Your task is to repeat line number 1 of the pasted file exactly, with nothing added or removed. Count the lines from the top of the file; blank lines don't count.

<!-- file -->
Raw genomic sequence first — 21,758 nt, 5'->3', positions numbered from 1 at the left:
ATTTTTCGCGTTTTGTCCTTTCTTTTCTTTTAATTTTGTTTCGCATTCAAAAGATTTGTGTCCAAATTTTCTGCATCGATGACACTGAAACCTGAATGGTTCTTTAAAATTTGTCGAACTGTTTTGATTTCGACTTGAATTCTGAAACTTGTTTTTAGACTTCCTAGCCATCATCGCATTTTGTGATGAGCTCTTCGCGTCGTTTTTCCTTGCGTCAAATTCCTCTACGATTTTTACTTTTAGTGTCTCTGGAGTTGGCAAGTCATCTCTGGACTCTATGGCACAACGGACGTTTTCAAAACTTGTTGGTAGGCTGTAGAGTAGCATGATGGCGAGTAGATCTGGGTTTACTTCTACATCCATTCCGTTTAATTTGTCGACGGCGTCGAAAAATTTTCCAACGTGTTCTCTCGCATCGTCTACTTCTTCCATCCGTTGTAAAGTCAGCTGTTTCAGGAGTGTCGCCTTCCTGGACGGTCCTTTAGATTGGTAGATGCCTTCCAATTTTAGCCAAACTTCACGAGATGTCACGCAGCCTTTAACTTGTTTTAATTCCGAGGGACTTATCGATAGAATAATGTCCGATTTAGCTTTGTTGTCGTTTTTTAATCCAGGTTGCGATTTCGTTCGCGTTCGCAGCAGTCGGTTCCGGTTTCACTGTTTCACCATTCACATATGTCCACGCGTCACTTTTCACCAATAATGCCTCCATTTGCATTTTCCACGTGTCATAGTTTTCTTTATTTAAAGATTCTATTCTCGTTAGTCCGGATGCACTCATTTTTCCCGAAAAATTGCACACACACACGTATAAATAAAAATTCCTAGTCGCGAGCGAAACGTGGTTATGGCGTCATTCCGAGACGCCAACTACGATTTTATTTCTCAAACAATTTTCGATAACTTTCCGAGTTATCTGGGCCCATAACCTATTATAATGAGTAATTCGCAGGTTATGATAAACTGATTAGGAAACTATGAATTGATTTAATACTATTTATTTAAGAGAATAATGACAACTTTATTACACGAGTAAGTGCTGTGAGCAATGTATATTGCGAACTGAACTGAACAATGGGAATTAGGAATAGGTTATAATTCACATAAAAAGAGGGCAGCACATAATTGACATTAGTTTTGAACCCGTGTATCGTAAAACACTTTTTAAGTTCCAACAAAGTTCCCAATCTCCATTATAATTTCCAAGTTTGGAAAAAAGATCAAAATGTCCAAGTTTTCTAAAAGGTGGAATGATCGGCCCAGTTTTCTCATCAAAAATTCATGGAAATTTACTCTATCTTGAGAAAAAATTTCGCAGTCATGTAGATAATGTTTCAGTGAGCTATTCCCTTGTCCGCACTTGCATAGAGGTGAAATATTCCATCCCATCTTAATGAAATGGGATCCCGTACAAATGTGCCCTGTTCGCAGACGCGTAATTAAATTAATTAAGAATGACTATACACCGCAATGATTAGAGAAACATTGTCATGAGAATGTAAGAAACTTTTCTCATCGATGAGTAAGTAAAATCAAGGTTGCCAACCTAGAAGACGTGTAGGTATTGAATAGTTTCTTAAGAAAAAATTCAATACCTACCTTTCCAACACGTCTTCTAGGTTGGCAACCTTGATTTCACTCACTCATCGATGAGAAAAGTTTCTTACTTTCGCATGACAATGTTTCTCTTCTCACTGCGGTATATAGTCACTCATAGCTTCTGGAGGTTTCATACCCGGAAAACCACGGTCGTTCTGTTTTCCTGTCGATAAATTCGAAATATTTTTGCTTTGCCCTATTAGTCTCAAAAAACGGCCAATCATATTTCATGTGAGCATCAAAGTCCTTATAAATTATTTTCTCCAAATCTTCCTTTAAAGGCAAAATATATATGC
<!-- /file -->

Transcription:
Raw genomic sequence first — 21,758 nt, 5'->3', positions numbered from 1 at the left: